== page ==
Some of the people who do the most good have a willingness to be radically changed. They are sensitive to the problems around them, which a lot of us are, but they are also willing to transform their lives to address them, which a lot of us don’t consider. I met many such people at a place here in northern Italy called Cometa.
Thirty-five years ago, the two Figini brothers, Erasmo and Innocente, were living in Como with their wives, Serena and Marina. Erasmo was a famous fabric designer. Innocente was a prominent eye surgeon. They were successful, but along with their wives, spiritually unfulfilled, unable to understand the meaning of the suffering they saw and felt.
Erasmo went to see a renowned priest, Father Luigi Giussani, who saw faith not as an intellectual system, but as an encounter with beauty, a love story. Erasmo returned to his wife and reported: “God exists. I have met someone who is a witness to his reality.” Serena was intrigued: Erasmo was the last person you’d call religious. But eventually both couples met with Giussani and all found faith.
One day in 1986, Innocente reported that there was an H.I.V.-infected baby at the hospital whose mother was dying. Erasmo and Serena had vowed to each other that they would never have children, but they felt a swelling of gratitude and said they would foster the baby.
Soon, other children came along, and still more. Over the past three decades, hundreds of foster children have lived in the Figinis’ compound, now called Cometa. If you go to dinner there you find five adult couples and up to 40 children around a long U-shaped table.
Last week Marina spent most of the meal with an infant with Down syndrome on her lap. “At first, I was afraid of disabled children,” she said. “But her presence has been a revolution of love for the entire family.”
Like all of us, the people at Cometa are aware that the worldwide decline of family and community has left millions of children estranged from any experience of a loving home. Unlike most of us, they’ve transformed their life plans to fill the gap.
But the willingness to change did not end there. When foster children elsewhere in Como seemed unmotivated, Cometa started an after-school program, which now hosts 130 kids. Because local kids were dropping out of school, Cometa built a 450-student vocational high school on the compound. Cometa also has a woodworking facility, a parental counseling center, a mental health center and a cafe in a local park. It helps direct a hotel management school, also.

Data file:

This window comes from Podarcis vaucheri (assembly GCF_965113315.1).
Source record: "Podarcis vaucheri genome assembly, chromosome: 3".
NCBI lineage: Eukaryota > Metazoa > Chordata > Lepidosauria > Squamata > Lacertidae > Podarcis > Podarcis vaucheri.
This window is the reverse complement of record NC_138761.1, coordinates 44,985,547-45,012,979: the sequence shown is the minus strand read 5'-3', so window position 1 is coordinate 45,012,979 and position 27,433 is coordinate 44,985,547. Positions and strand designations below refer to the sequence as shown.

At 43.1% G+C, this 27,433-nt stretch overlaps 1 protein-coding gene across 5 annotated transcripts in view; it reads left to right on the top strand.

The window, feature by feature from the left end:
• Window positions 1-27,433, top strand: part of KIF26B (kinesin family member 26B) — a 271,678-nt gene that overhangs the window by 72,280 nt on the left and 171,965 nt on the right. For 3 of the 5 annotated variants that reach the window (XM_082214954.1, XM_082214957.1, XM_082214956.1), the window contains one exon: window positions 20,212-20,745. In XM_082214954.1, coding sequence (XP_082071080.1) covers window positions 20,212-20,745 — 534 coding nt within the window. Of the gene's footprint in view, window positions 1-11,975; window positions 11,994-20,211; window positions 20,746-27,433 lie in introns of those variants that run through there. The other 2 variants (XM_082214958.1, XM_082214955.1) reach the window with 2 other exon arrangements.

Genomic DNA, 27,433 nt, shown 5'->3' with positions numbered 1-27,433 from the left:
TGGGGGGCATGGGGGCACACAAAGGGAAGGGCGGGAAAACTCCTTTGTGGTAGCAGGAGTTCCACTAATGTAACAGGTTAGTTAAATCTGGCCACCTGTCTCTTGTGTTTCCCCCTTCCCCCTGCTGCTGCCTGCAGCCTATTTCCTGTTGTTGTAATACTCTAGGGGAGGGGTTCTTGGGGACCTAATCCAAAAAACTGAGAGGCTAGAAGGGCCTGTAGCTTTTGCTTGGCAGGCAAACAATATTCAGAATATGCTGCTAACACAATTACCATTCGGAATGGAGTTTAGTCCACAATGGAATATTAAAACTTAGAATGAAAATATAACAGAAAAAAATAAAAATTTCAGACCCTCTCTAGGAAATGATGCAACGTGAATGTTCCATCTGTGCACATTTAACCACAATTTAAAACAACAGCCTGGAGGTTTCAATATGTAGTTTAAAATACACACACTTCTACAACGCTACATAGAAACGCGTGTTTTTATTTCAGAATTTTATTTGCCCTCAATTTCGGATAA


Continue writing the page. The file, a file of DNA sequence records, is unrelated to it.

None of this was planned. Needs were evident, and the Cometa philosophy is to say yes after yes. The C.E.O., Alessandro Mele, left his life as a tax consultant and now lives on campus amid hundreds of children. The man who runs the cafe, Marcello, left his old life and now mentors disabled apprentices. “I’m the 100 percent real Marcello here. I’m talking about my life, not my job,” he said.
If you or I had hundreds of kids running around there’d be general chaos. But Cometa is beautiful. The gardens are immaculate and meticulously designed. The family homes are modest but look like they came out of Architectural Digest. Every piece of furniture in the high school is colorful, elegant and unusual.
“Beauty educates,” said Serena, quoting Giussani. The children who come here often feel tossed aside. One used to be awakened by her mother with the words, “Get up, you piece of [expletive]. Breakfast is ready, you piece of [expletive].” But beautiful surroundings make the children who come here feel important, welcomed and cherished. If a toy breaks at Cometa, it is fixed right away. Likewise, every child is recoverable.
The people in Cometa don’t only treasure beauty, they assume it. In a world of distrust and betrayal, they assume there is beauty in each person and in every situation, so they lead with an almost unnerving level of hospitality.
The vocational high school curriculum is built around the idea that machines will soon be doing most physical tasks, but no machine will be able to create the feeling of a loving home. Whether they are being trained as waiters, carpenters, fabric designers or pastry chefs, students are taught to understand and create hospitable experiences. “Everything is a home,” said Mele. “Everything says, ‘Welcome to my home.’”